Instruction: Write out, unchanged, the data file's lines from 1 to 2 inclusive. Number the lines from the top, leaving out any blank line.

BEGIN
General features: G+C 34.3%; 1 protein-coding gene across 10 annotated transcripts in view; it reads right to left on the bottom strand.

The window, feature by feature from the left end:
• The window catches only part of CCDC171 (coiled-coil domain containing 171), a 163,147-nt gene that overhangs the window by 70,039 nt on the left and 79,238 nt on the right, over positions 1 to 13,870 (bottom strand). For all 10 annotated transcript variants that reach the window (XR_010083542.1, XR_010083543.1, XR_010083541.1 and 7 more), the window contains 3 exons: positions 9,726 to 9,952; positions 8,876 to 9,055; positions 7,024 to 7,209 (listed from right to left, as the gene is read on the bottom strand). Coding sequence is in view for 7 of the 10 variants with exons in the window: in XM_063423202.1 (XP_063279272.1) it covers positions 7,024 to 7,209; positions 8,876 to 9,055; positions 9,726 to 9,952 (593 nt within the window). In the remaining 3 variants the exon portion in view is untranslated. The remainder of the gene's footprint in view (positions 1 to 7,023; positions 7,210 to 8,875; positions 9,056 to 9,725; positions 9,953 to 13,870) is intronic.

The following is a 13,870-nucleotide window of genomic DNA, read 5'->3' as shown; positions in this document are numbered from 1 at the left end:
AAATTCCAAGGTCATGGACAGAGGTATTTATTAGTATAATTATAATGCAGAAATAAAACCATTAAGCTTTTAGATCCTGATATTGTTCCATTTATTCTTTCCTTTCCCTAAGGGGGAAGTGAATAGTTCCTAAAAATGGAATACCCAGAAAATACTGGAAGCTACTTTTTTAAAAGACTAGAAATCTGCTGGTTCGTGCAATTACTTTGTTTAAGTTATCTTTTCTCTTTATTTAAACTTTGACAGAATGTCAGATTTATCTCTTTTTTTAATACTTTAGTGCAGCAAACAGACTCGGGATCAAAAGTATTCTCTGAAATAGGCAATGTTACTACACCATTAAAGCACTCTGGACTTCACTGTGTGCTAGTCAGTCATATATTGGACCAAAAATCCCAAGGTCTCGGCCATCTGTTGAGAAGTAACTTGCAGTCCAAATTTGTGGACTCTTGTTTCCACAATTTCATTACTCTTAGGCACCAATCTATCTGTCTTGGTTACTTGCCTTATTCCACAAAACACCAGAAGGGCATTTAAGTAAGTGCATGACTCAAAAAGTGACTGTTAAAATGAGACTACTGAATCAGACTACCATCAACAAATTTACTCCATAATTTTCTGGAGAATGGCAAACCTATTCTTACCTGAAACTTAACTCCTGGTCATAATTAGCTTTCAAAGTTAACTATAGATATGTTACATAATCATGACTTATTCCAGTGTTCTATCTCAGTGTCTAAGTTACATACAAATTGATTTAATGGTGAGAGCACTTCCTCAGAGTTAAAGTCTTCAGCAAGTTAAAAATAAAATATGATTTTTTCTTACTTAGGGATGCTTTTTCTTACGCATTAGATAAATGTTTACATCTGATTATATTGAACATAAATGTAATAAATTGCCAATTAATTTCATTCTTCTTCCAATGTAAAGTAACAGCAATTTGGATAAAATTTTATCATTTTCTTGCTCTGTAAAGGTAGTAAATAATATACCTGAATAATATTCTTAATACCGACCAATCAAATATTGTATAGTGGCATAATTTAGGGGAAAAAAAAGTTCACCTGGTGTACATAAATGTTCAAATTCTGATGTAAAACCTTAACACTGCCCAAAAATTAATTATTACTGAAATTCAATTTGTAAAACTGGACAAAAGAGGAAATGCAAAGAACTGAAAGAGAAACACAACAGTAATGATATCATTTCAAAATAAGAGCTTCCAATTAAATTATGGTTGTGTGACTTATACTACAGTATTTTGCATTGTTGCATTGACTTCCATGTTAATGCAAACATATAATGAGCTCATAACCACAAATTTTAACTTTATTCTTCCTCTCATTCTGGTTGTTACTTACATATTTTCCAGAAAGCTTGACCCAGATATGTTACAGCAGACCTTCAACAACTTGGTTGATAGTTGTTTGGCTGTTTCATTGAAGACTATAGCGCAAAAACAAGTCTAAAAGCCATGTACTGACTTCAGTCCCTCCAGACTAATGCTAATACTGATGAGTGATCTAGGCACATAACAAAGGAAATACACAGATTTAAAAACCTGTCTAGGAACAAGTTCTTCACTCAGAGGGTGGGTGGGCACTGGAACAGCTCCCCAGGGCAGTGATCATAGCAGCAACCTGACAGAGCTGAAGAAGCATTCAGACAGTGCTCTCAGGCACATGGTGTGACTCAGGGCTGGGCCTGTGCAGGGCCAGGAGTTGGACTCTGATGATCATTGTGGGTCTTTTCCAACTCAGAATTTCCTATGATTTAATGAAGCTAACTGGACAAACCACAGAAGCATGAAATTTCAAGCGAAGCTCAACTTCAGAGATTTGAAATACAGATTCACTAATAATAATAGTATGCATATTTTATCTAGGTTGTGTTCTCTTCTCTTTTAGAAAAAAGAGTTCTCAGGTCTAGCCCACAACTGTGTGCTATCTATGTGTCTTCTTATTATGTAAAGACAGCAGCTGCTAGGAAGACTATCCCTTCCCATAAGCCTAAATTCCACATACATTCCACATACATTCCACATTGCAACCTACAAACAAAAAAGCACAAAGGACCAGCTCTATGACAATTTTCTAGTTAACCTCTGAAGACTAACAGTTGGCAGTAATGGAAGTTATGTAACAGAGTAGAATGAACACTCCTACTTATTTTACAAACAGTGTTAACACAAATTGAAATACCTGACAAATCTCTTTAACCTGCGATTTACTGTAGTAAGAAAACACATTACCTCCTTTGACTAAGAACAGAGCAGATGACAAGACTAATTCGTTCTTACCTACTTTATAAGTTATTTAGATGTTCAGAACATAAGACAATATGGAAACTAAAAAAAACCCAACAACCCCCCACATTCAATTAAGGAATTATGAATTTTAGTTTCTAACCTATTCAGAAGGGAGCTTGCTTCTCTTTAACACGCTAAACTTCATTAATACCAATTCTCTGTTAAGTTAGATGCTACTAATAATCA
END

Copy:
General features: G+C 34.3%; 1 protein-coding gene across 10 annotated transcripts in view; it reads right to left on the bottom strand.

The window, feature by feature from the left end: